Team UAV GeoLab from the Warsaw University of Technology, together with drony.net in cooperation with the company Skysnap conducted a series of test flights with a laser scanner DJI Zenmuse L1. Test flights took place in two different areas. The first area was the aggregate landfill by a newly built road near Mława in June 2021. Additionally, on August 9, flights were carried out over the test field for Lidar UAV systems near Warsaw. The nature of the facilities varied; the first area was uncovered, mainly with aggregate dumps and low voltage lines. On the second site were trees, low buildings and elements of the test field.
After obtaining the data in the DJI Terra program, clouds of points were generated. The DJI Terra program is an intuitive program that requires you to select the path to the folder with the input data, indicates the resulting coordinate system and select data processing parameters.
In the next step, after processing the data from the raids, the GeoLab UAV team conducted a series of experiments and analyses based on the obtained data and geodetic field measurements. Examples of analyzes are point cloud density depending on flight altitude, speed, frequency and scanning pattern, point cloud accuracy analysis based on points with known coordinates, height differences between adjacent series (scanning stripes), and standard deviation of point distribution on a flat surface, e.g. on the way. Based on the data, visualizations of aggregate storage sites were also made, which can later be used to measure the volume.
There were low-voltage lines in the aggregate storage area. Due to the high density of data from the L1 scanner, points were also registered on the lines, as shown in the visualization below.
The DJI Zenmuse L1 scanner allows you to record data in two scanning modes: circular (non-repetitive, [a]) and linear mode (repetitive, [b]).
A point cloud has a different point density distribution depending on the scan mode selected. When scanning in circular mode, the point cloud density decreases as you move away from the centre of the scan belt. In linear mode, the cloud density is more constant across the row, with a higher cloud density at the extremities.
In the DJI Terra program, you can select data processing parameters – Optimize point cloud accuracy. When selected, the accuracy of the point cloud is expected to be more significant. A comparison of the height models of the generated two-point clouds was performed: with and without using the Optimize point cloud accuracy function. The differences between the height models for flat areas and heaps are in the range of – / + 10 cm.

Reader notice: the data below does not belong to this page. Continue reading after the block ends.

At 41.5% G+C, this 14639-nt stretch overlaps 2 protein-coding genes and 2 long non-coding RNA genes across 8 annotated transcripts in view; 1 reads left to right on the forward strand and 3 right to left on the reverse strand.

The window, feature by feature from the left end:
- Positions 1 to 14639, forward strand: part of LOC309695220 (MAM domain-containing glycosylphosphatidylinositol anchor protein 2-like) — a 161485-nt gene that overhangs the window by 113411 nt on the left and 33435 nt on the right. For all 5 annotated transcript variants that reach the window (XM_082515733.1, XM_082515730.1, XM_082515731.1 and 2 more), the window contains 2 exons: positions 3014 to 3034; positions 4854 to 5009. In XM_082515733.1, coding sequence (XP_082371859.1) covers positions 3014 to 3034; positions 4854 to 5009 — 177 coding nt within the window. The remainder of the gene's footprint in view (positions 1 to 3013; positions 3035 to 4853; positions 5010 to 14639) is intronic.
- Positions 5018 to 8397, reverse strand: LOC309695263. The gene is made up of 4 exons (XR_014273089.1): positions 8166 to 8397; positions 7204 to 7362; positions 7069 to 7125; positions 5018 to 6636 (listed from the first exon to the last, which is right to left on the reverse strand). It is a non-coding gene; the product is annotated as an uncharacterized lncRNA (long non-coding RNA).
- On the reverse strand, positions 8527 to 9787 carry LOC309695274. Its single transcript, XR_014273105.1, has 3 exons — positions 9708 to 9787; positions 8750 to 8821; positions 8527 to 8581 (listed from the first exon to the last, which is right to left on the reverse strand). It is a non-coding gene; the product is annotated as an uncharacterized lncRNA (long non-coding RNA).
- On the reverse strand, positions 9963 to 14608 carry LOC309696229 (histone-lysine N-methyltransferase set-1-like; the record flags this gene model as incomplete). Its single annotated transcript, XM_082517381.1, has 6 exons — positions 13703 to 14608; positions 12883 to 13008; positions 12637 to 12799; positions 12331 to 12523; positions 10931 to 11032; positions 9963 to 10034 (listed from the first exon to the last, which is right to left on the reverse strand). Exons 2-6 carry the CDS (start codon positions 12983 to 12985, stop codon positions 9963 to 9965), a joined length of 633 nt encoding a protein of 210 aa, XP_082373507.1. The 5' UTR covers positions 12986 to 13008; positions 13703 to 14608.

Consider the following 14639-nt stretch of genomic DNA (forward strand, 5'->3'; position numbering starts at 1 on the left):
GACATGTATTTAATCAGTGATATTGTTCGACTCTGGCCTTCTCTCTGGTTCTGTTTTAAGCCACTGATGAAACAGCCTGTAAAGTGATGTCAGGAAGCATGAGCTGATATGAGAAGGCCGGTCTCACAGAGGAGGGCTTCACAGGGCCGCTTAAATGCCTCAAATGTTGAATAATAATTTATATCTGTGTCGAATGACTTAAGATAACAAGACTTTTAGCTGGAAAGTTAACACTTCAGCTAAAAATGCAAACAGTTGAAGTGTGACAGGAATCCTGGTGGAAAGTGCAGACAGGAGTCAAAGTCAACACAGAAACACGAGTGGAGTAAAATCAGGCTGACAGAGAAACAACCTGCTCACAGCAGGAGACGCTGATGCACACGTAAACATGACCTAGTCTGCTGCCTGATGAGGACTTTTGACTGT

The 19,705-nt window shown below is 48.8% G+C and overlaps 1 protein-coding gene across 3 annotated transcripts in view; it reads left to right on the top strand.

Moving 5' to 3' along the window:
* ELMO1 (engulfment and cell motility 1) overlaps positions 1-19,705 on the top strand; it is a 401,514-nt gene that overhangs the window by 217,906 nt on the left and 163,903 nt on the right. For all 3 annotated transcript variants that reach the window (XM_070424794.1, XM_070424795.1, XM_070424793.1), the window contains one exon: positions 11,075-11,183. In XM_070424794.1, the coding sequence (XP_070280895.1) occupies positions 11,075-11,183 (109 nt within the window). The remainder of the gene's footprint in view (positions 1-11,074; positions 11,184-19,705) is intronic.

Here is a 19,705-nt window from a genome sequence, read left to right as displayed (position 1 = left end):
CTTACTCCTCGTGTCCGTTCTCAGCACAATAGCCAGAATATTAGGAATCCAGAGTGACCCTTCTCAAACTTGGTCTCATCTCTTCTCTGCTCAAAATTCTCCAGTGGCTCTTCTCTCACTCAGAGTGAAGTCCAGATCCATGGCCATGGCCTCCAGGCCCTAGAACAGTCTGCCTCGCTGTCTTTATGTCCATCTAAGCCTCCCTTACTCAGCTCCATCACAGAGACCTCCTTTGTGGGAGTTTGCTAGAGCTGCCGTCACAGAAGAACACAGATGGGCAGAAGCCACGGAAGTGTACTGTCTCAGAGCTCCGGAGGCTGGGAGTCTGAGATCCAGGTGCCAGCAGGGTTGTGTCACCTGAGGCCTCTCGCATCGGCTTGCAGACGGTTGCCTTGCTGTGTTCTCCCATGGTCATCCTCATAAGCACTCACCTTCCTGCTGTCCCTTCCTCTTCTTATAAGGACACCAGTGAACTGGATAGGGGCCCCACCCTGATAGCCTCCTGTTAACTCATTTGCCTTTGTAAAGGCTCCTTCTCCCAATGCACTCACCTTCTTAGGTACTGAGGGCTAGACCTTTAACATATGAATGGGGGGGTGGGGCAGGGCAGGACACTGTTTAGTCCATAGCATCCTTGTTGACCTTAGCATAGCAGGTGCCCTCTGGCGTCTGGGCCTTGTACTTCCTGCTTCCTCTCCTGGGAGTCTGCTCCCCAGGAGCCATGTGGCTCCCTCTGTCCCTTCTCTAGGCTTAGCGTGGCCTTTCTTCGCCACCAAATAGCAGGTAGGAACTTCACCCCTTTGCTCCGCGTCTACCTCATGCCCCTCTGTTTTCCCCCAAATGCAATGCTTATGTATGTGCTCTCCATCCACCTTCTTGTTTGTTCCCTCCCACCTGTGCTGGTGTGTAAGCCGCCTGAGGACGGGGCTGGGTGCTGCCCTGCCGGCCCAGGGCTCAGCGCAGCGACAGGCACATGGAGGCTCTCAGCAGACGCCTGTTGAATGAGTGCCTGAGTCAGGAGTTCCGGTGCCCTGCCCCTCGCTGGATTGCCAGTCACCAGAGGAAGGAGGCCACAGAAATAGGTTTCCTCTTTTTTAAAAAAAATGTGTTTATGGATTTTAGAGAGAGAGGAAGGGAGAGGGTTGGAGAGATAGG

Based on the data obtained over the test field in Józefosław near Warsaw, it was possible to analyze, among other things, the passage of the laser beam through trees in the case of three different scanner frequencies, which also differ in the number of registered reflections (registration of a maximum of 1, 2 and 3 beam reflections, respectively). For this purpose, cross-sections through 1 m wide point clouds were made, and all clouds were obtained from the height of 50 m AGL.
The cross-sections show that the canopy of trees is similar regardless of the scanning frequency. On the other hand, the more beam reflections are recorded, the more points are visible in the lower parts of trees and on the ground.
In addition, analyzes were performed based on objects in the test field. The results show that the errors are within 5 cm for most of the objects, and for four planes, these errors were more significant and reached 20 cm.
The results showed that the measurement accuracy with the DJI Zenmuse L1 is acceptable. When comparing the point cloud with the reference measurements, differences of 5-10 cm were obtained. Clouds of points from the L1 laser scanner are characterized by higher noise than other UAV laser scanners available on the market, which are also characterized by a higher price. It is worth noting that the DJI Zenmuse L1 scanner is 2-3 times cheaper than its competitors; hence the noise may be a bit higher. This means a more significant standard deviation of the point distribution on planar points for point clouds in overlapping adjacent stripes also varies from 5 to 10 cm.
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